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Category: Fee Allocation / Splitting

Firms Must Evenly Split $11.3M in Fees in Century 21 Class Action

December 6, 2018

A recent Law 360 story by Bill Wichert, “3 Firms Must Evenly Split $11.3M Fees in Century 21 Suit,” reports that three law firms representing Century 21 Real Estate Corp. franchisees in a class action against the company and its former parent must evenly split roughly $11.3 million in attorneys’ fees awarded in connection with a settlement in the case, a New Jersey appeals court ruled in nixing one firm’s bid for a larger share.

A three-judge appellate panel upheld a trial court order that confirmed an arbitration award dividing the money equally between Zwerling Schachter & Zwerling LLP, Keefe Law Firm and Kopelowitz Ostrow PA, rejecting Zwerling Schachter’s argument that it deserved more than a third of the fees due to its work and responsibility in the litigation.  The arbitrator, a former federal judge, correctly found that representation agreements between the firms and franchisees required the firms to equally share the attorneys’ fees even if they did not share the work and responsibility in the class action equally, according to the panel.

The class action, which was initially filed in 2002, alleged that Century 21’s then-parent, Cendant Corp., breached a contract by diverting Century 21 advertising funds to competitors.  The franchisees claimed that Cendant, which also owned Coldwell Banker and ERA Real Estate, misappropriated funds to try to sink Century 21 and build up its other units.  In 2002 and 2004, Zwerling Schachter, Kopelowitz Ostrow and McElroy Deutsch & Mulvaney LLP entered into "attorneys-class representative agreements" with plaintiffs in the case, according to the appellate opinion.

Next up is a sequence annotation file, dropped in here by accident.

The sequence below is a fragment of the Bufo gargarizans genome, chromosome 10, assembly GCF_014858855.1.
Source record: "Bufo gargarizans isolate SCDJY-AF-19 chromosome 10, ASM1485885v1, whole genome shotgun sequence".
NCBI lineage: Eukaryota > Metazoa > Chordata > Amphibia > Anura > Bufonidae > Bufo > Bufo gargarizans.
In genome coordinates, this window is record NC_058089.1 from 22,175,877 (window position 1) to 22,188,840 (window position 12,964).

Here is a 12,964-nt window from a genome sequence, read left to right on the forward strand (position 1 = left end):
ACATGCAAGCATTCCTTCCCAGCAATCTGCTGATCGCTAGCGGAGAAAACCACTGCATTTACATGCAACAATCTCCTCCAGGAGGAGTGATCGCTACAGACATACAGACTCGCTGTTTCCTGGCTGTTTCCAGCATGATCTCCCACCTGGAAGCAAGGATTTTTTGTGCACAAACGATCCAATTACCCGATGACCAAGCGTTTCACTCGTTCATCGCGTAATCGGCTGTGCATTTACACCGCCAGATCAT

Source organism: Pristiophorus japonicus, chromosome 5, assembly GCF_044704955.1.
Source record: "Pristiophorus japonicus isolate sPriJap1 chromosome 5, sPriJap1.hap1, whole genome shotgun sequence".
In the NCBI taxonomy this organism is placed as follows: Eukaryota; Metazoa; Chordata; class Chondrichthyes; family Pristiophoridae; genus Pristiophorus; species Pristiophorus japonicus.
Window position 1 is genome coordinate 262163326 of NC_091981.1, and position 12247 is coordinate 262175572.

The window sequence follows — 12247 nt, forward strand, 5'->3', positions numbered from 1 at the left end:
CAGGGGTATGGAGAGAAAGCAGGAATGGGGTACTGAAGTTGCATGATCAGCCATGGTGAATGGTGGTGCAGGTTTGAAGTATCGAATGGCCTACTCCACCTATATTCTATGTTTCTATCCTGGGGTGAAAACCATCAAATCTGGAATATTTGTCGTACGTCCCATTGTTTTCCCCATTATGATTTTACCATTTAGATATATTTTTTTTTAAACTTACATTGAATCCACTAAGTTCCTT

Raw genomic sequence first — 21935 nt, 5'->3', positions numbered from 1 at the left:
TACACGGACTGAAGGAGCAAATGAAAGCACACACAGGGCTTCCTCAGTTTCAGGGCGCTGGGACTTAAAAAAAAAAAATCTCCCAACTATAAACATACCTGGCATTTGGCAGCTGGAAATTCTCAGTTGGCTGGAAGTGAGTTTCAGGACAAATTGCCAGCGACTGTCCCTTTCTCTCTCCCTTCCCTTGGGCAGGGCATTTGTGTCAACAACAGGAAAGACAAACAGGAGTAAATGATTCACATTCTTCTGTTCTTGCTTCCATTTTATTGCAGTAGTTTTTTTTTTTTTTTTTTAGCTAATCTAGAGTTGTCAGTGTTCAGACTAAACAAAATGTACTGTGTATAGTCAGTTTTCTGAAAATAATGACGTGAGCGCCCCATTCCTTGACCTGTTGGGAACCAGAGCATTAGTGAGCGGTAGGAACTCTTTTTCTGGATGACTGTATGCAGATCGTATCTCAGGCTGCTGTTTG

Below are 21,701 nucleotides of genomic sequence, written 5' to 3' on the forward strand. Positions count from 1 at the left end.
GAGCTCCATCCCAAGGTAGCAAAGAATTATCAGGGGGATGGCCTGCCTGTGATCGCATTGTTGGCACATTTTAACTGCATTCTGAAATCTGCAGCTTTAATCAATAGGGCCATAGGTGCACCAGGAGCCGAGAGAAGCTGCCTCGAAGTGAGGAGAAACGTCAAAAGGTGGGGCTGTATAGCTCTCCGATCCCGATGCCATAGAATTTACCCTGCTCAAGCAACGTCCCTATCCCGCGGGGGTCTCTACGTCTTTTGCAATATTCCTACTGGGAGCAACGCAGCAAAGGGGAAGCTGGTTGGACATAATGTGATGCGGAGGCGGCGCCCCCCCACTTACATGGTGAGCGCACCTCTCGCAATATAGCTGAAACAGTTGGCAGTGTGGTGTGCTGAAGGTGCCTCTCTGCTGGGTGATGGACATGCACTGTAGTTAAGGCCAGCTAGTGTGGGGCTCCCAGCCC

Those agreements said that each firm would receive “33⅓ percent” of any attorneys’ fees awarded in the case and that “each of the law firms named herein shall share the fee which is in accordance with their anticipated division of work and responsibility in this matter,” the opinion said.  McElroy Deutsch withdrew from the matter in 2004, and the firm that ultimately became Keefe Law Firm joined the case, the opinion said.  The parties have agreed that Keefe, Zwerling Schachter and Kopelowitz Ostrow have a right to share in the attorneys’ fees, with McElroy Deutsch to receive its fees out of Keefe’s share, according to the opinion.  After the class action settled in 2012, the three firms could not agree on how to split up the attorneys’ fees, the opinion said.

Zwerling Schachter said the apportionment should be based on the hours worked and the responsibility assumed during the case, while Keefe and Kopelowitz Ostrow said the attorneys-class representative agreements required the firms to divide the money equally.  Keefe and Kopelowitz Ostrow in 2013 made an offer of judgment to Zwerling Schachter, under which that firm would have received $600,000 more than if the firms split the fees equally, but Zwerling Schachter rejected the offer, the opinion said.